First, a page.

Hochul signs package of bills to help prevent and treat substance use disorder
Press Release, Gov. Kathy Hochul’s Office
Governor Hochul today signed a legislative package that will help New Yorkers prevent and treat substance use disorder.
“My administration is committed to working every day to fight substance use disorder and providing New Yorkers with further access to lifesaving resources, services and care,” Hochul said. “I am proud to sign this legislative package into law which will support countless New Yorkers struggling with addiction and save lives.”
- Legislation S.5690/A.372 prohibits copay from being added to opioid treatment programs. Opioid treatment programs require treatment up to 6 times a week for up for 90 days, with frequent visits afterwards. Often times, a co-pay is required by many offices for these almost-daily visits, and this becomes a prohibitively expensive treatment as those costs add up. Prohibiting these costs will make the lifesaving service more accessible to New Yorkers who need it.
- Legislation S.7378/A.8339 requires the Department of Health to publish reports on the department’s website detailing sales of opioids sold in the state. This increased transparency will be used by support programs operated by the Office of Addiction Services and Supports (OASAS). Programs operated by OASAS include opioid treatment, recovery, prevention, education, and the I-STOP program. This legislation will provide information to the public regarding the budget’s “Opioid Stewardship Fund” in combating the opioid overdose crisis, by requiring the data collected to be publicly available on the Department of Health’s website.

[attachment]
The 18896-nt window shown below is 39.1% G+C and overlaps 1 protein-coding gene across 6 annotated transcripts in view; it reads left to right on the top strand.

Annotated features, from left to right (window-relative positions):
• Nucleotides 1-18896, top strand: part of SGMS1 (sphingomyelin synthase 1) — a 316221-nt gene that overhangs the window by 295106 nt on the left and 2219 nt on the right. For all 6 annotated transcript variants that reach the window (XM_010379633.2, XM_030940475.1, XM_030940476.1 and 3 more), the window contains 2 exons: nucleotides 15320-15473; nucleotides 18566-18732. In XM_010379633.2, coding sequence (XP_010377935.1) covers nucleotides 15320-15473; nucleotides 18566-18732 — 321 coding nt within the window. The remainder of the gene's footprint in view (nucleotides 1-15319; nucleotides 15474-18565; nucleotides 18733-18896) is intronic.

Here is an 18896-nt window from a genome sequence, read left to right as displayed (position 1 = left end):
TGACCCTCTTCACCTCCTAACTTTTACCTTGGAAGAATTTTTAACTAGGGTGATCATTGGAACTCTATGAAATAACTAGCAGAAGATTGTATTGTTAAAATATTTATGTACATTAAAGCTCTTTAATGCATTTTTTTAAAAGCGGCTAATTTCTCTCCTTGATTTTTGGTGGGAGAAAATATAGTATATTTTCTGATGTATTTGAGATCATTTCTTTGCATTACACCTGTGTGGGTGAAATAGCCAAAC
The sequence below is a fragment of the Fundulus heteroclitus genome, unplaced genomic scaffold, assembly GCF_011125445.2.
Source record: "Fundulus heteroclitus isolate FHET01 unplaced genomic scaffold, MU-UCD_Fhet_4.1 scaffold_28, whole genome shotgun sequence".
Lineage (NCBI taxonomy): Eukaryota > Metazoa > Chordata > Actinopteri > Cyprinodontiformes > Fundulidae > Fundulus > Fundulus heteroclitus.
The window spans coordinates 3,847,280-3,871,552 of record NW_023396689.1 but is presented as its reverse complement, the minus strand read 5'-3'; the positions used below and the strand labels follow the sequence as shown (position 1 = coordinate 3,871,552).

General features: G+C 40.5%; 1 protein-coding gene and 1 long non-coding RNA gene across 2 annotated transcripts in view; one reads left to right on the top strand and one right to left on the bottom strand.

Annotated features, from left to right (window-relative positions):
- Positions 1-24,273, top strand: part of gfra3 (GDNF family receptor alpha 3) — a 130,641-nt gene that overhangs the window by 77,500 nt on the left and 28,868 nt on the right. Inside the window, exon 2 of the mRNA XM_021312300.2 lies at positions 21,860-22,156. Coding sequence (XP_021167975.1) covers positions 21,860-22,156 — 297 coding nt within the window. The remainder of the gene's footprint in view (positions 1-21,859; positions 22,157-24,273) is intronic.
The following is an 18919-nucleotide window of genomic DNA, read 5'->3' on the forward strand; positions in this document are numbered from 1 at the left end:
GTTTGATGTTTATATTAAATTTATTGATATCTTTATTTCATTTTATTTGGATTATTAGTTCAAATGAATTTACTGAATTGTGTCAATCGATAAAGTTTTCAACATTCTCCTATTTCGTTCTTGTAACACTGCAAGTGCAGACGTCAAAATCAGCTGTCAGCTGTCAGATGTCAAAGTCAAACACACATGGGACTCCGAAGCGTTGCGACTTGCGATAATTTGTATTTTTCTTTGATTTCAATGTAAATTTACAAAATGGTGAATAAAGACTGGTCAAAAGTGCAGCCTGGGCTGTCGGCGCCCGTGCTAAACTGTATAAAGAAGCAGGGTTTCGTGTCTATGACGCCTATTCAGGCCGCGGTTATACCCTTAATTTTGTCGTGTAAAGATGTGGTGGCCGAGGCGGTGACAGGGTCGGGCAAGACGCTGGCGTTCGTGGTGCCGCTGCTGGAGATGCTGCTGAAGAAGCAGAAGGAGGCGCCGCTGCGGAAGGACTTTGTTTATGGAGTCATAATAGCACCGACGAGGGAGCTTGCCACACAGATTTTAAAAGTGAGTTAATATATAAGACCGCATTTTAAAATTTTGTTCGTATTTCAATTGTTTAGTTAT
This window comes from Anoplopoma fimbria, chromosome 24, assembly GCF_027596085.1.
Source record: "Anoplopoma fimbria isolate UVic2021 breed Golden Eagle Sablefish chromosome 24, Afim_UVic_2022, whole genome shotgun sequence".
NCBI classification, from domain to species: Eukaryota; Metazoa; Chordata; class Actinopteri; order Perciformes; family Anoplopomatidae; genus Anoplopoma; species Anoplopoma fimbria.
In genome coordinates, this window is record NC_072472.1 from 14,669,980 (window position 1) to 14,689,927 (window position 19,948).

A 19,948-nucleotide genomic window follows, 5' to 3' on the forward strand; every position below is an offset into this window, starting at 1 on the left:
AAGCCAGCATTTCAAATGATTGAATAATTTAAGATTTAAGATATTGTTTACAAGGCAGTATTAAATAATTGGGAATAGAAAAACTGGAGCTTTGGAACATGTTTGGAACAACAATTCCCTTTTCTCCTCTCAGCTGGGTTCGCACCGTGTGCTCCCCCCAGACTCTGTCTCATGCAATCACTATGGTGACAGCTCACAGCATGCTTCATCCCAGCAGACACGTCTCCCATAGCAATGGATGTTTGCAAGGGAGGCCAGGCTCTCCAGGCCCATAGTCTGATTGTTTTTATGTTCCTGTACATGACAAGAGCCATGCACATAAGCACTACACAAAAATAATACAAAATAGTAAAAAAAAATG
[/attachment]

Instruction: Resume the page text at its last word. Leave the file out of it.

- Legislation S.345/A.8419 will require the Office of Addiction Services and Supports to develop training materials for screening for alcoholism and chemical dependency. This will require the agency to utilize the evidence-based practice model known as Screening, brief intervention and referral to treatment (SBIRT) to identify behavioral patterns with at-risk substance users and in identifying those who are in need of more extensive, specialized treatment. The SBIRT model is used in many primary health care settings such as hospitals, outpatient clinics and private physician offices. This legislation will allow SBIRT to be used beyond the emergency room. By developing training materials, qualified health professionals can help to prepare health professionals to better respond to the challenges faced by substance users.
- Legislation S.4640/A.273 requires doctors to consider non-opioid alternative treatments for patients experiencing pain before prescribing an opioid for pain relief. This will require both parties to discuss the alternatives before choosing an opioid prescription. Because opioids have become a common solution to pain treatment, one in four primary care patients experience some form of an opioid use disorder. By exploring all the options such as physical therapy, chiropractic care, acupuncture, massage therapy, or occupational therapy, the risks of opioid prescription, dependence and overdose can be avoided.
- Legislation S.8633-A/A.9697-A will create a program that allows nightlife establishments to carry opioid antagonists and receive training. This will include bars, clubs, and restaurants and require specific guidelines for nightlife establishments to make narcan, naloxone, and other FDA-recognized opioid overdose treatments available for use free of charge and provide training for the use of these antagonists and how to address those situations.